O's `gamer' won 20 in '71

Pitcher joined Palmer, Cuellar, McNally as same-season 20-game winners

Pat Dobson 1942-2006

November 24, 2006|By Roch Kubatko | Roch Kubatko,Sun Reporter

Though he was part of a famed Orioles rotation that featured four 20-game winners in the same season, Pat Dobson tended to go through his baseball life unrecognized. Or mistaken for someone else.

Former teammate Jim Palmer remembers a fan in spring training calling out to the Orioles' right-hander, but using the wrong first name, his confusion attached to Kansas City Royals pitcher Chuck Dobson.

"This guy kept yelling, `Chuck, Chuck,' and Dobber says, `I win 20 games and they think I'm Chuck Dobson. What am I, chuck roast?' He had 2,000 people in hysterics," Palmer said.

"He's one of the great trivia questions when it comes to the four 20-game winners. A lot of people don't know Pat Dobson. But he was a free spirit. He could laugh at himself."

Dobson, who joined Palmer, Dave McNally and Mike Cuellar in the historic 1971 rotation, died Wednesday in the San Diego area. He was 64.

The San Francisco Giants, Dobson's employer the past nine years, didn't know the immediate cause of his death. But his wife, Kathe, told a reporter last night that Dobson was diagnosed with leukemia Tuesday and had been admitted to a hospital.

"Dobber really enjoyed life. This is horrible news," Palmer said. "This isn't what Thanksgiving is supposed to be about."

Dobson was 122-129 with a 3.54 ERA in 11 major league seasons, including two with the Orioles. He served as their pitching coach in 1996 under manager Davey Johnson, when they reached the American League Championship Series. Ray Miller replaced him the next season.

"He wasn't your prototypical player," said Palmer, who said he last visited with Dobson over the summer. "He was a perfect teammate. He enjoyed life and he was good at what he did. He really could make you laugh."

Palmer recalled how Dobson, who was a special assistant to Giants general manager Brian Sabean this season, threw a seven-inning perfect game in Japan after the 1971 World Series.

"It was one of the best pitching performances I ever saw," Palmer said.

The Japanese hosts presented McNally with a stereo and television as gifts.

"They gave Dobber a box of chocolates," Palmer said.

Just another comical slight that amused the pitcher and endeared him to teammates.

"He was a free spirit and I enjoyed having him," former Orioles manager Earl Weaver said last night. "He was a pleasure to have on the team. He caused a lot of laughs, and he kept his teammates laughing."

"He was fun to be around," said Orioles manager Sam Perlozzo, who was part of the 1996 coaching staff. "He took his job as seriously as anyone, but he always had fun with it."

Dobson was 25-35 in his first four seasons before going 20-8 with a 2.90 ERA in 1971. Only the 1920 Chicago White Sox had four 20-game winners in the same rotation. He won 12 consecutive decisions, with nine straight complete games and a 23-inning scoreless streak.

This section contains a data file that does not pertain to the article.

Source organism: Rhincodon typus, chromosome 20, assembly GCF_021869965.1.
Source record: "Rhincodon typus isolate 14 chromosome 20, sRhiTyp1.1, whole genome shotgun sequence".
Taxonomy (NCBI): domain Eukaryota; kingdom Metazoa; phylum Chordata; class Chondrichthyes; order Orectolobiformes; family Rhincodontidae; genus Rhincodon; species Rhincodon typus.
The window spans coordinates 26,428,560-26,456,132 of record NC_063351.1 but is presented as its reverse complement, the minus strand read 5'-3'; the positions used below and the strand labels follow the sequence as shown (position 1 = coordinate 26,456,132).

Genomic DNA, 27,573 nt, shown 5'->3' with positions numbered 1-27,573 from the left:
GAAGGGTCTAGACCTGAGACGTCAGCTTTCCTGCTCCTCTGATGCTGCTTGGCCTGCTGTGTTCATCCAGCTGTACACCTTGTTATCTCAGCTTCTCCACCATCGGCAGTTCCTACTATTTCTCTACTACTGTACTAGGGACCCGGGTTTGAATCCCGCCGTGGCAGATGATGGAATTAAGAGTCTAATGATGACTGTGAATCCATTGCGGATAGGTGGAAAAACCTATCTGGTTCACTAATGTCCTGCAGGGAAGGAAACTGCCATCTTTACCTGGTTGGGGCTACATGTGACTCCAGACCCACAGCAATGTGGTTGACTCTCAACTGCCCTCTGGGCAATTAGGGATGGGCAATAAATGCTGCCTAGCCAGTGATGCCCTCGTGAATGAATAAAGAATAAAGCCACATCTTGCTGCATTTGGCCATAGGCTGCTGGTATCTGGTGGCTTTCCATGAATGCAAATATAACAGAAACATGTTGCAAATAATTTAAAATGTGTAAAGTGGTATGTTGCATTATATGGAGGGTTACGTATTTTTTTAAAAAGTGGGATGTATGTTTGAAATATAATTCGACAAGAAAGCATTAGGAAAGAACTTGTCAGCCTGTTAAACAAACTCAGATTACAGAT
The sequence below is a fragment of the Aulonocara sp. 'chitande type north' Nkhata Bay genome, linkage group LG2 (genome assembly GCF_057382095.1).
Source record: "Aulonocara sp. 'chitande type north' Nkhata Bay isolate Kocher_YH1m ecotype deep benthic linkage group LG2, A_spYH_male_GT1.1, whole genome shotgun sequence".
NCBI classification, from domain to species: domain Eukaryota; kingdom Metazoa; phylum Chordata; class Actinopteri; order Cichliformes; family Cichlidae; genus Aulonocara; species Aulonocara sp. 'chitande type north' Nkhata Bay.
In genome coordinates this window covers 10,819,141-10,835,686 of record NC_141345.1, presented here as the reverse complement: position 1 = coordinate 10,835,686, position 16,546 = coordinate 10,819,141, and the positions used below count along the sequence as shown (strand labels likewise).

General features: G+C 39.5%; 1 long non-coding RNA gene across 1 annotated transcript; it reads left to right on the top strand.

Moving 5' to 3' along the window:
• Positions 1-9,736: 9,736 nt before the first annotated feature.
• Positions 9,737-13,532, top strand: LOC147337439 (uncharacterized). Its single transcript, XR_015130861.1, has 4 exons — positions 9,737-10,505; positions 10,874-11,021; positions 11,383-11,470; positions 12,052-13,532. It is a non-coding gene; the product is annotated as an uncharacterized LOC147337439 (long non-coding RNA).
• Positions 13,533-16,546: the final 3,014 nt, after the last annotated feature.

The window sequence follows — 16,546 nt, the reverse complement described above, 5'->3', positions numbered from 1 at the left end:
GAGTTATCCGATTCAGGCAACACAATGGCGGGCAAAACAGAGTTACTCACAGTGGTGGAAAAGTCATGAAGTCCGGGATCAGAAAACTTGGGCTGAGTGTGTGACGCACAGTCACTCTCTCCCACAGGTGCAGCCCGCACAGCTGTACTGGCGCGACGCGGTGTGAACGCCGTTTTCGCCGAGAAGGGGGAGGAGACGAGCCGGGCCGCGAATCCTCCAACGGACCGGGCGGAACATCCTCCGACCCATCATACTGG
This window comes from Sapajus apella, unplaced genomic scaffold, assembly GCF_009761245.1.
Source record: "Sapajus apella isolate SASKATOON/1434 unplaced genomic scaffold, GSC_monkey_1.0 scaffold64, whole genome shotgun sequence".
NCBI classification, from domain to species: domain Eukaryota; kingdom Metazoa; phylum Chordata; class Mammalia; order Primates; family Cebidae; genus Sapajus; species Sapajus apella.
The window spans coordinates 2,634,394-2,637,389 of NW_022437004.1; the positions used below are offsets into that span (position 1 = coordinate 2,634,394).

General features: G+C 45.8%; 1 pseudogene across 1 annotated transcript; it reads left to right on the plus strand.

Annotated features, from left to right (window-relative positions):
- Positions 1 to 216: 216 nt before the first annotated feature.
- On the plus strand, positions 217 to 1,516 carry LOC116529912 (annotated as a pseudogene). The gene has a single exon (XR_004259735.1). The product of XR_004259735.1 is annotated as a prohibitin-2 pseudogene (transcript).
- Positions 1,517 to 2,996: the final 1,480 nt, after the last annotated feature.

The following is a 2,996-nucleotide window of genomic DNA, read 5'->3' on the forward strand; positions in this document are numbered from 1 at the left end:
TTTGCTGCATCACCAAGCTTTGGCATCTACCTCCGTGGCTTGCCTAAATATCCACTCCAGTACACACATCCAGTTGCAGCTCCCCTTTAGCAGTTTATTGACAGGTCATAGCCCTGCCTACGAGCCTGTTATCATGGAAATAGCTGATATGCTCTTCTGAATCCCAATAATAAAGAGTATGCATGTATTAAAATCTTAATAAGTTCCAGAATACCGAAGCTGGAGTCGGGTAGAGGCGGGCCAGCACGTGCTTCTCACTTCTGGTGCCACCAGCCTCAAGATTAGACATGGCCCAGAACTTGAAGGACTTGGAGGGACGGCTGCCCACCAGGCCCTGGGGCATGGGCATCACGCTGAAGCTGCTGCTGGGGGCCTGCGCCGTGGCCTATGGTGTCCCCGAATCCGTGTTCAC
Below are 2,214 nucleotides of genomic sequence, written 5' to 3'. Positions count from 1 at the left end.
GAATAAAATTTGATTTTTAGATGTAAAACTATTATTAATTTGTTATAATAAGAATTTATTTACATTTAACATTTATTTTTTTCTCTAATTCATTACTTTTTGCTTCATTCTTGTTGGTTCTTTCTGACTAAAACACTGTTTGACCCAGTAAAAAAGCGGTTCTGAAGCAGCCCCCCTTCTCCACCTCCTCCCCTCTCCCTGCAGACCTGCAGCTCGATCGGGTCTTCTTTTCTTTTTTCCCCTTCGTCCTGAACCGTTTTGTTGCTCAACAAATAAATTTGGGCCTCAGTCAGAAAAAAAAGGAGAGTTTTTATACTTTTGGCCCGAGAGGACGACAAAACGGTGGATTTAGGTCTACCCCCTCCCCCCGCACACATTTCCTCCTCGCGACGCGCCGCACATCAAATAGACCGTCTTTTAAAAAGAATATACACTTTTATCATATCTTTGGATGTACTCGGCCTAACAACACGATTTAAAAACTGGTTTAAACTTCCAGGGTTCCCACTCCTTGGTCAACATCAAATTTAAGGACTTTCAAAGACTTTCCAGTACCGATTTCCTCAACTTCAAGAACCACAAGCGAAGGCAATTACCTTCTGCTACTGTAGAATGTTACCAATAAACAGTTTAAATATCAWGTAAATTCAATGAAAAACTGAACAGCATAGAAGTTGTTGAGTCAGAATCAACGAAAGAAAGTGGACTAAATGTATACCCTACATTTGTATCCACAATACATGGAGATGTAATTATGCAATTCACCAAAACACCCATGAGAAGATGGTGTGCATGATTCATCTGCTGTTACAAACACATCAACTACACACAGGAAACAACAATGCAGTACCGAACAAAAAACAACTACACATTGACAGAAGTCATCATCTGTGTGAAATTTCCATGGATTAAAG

The next season, Dobson lowered his ERA to 2.65 but went 16-18 and tied for the American League lead in losses. Only Palmer repeated as a 20-game winner. The Orioles traded Dobson and Johnson to the Atlanta Braves before the 1973 season for catcher Earl Williams - a deal generally considered one of the worst in franchise history.

Dobson won a World Series ring with the Detroit Tigers in 1968 - he surrendered a home run to Lou Brock in Game 1 - and also pitched for the San Diego Padres, New York Yankees and Cleveland Indians. He went 19-15 with a 3.07 ERA for the Yankees in 1974, but never matched his success of 1971, when he used a big curveball to register his first winning season in the majors.

"Dobson, my road roomie, was the surprise," Boog Powell said in a 1995 interview. "He was a real gamer. If you wrote a book on how to pitch, he's the one I'd feature. Mediocre stuff - 85-mph fastball, pretty good curve - but a gamer."

Hall of Fame outfielder Frank Robinson said last night: "He was a real gamer, a real competitor. He didn't give in to anybody."

Dobson replaced Mike Flanagan, now the Orioles executive vice president of baseball operations, as pitching coach in 1996. Flanagan served as a television analyst for Orioles broadcasts that season and also served as a special instructor in spring training.

"The sudden death of Pat Dobson deeply saddens me and the entire Orioles organization," Flanagan said in a statement released by the club last night. "Pat had his best seasons as a player in an Orioles uniform and will be fondly remembered by Orioles fans."

Dobson, who lived in El Cajon, Calif., is survived by his wife, three children from his first marriage, two step-children and a grandchild.

"That's one problem when you get in our age bracket," Palmer said. "You lose guys you competed with. You lose dear friends."


Dobson's stats

Regular season

Year Team W-L IP BB SO ERA

1967 Det. 1-2 49.1 27 34 2.92

1968 Det. 5-8 125.0 48 93 2.66

1969 Det. 5-10 105.0 39 64 3.60

1970 S.D. 14-15 251.0 78 185 3.76

1971 Orioles 20-8 282.1 63 187 2.90

1972 Orioles 16-18 268.1 69 161 2.65

1973 Atl.-N.Y.Y. 12-15 200.0 53 93 4.41

1974 N.Y.Y. 19-15 281.0 75 157 3.07

1975 N.Y.Y. 11-14 207.2 83 129 4.07

1976 Cle. 16-12 217.1 65 117 3.48

1977 Cle. 3-12 133.1 65 81 6.14

Totals 122-129 2120.1 665 1301 3.54

World Series

Year Opp. W-L IP BB SO ERA

1968 St.L. 0-0 4.2 1 0 3.86

1971 Pit. 0-0 6.2 4 6 4.05

Totals 0-0 11.1 5 6 3.97

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